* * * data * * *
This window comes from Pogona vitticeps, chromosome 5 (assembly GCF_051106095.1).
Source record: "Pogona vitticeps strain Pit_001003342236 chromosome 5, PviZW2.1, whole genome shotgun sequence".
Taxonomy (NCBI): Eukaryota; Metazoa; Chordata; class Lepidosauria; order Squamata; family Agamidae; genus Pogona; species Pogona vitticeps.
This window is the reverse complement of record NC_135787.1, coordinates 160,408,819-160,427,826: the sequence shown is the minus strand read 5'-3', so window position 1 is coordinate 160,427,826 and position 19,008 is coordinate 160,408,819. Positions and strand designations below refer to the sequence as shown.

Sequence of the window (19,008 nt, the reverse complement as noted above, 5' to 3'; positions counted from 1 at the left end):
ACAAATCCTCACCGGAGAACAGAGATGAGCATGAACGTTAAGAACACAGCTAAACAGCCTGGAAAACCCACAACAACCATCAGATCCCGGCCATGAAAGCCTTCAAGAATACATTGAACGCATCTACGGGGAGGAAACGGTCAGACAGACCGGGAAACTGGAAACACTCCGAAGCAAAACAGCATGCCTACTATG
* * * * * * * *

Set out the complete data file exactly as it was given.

This window comes from Pogona vitticeps, chromosome 5 (assembly GCF_051106095.1).
Source record: "Pogona vitticeps strain Pit_001003342236 chromosome 5, PviZW2.1, whole genome shotgun sequence".
Taxonomy (NCBI): Eukaryota; Metazoa; Chordata; class Lepidosauria; order Squamata; family Agamidae; genus Pogona; species Pogona vitticeps.
This window is the reverse complement of record NC_135787.1, coordinates 160,408,819-160,427,826: the sequence shown is the minus strand read 5'-3', so window position 1 is coordinate 160,427,826 and position 19,008 is coordinate 160,408,819. Positions and strand designations below refer to the sequence as shown.

Sequence of the window (19,008 nt, the reverse complement as noted above, 5' to 3'; positions counted from 1 at the left end):
ACAAATCCTCACCGGAGAACAGAGATGAGCATGAACGTTAAGAACACAGCTAAACAGCCTGGAAAACCCACAACAACCATCAGATCCCGGCCATGAAAGCCTTCAAGAATACATTGAACGCATCTACGGGGAGGAAACGGTCAGACAGACCGGGAAACTGGAAACACTCCGAAGCAAAACAGCATGCCTACTATG